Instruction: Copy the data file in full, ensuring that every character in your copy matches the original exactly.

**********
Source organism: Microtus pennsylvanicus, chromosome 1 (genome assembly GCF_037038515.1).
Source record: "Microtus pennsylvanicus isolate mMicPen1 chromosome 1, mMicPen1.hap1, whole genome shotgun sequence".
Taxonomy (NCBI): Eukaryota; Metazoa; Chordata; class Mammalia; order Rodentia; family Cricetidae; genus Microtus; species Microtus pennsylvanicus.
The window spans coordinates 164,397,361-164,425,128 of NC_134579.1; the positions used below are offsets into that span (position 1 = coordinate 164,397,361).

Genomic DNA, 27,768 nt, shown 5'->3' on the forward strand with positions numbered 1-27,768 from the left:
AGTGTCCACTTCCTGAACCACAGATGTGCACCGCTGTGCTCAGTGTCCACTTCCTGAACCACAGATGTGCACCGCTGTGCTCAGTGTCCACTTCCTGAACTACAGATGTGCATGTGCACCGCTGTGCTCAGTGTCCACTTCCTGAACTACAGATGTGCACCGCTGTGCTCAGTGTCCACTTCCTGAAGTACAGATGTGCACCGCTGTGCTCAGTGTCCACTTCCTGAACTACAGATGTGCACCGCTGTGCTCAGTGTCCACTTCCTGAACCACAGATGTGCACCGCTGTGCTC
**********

Source organism: Microtus pennsylvanicus, chromosome 1 (genome assembly GCF_037038515.1).
Source record: "Microtus pennsylvanicus isolate mMicPen1 chromosome 1, mMicPen1.hap1, whole genome shotgun sequence".
Taxonomy (NCBI): Eukaryota; Metazoa; Chordata; class Mammalia; order Rodentia; family Cricetidae; genus Microtus; species Microtus pennsylvanicus.
The window spans coordinates 164,397,361-164,425,128 of NC_134579.1; the positions used below are offsets into that span (position 1 = coordinate 164,397,361).

Genomic DNA, 27,768 nt, shown 5'->3' on the forward strand with positions numbered 1-27,768 from the left:
AGTGTCCACTTCCTGAACCACAGATGTGCACCGCTGTGCTCAGTGTCCACTTCCTGAACCACAGATGTGCACCGCTGTGCTCAGTGTCCACTTCCTGAACTACAGATGTGCATGTGCACCGCTGTGCTCAGTGTCCACTTCCTGAACTACAGATGTGCACCGCTGTGCTCAGTGTCCACTTCCTGAAGTACAGATGTGCACCGCTGTGCTCAGTGTCCACTTCCTGAACTACAGATGTGCACCGCTGTGCTCAGTGTCCACTTCCTGAACCACAGATGTGCACCGCTGTGCTC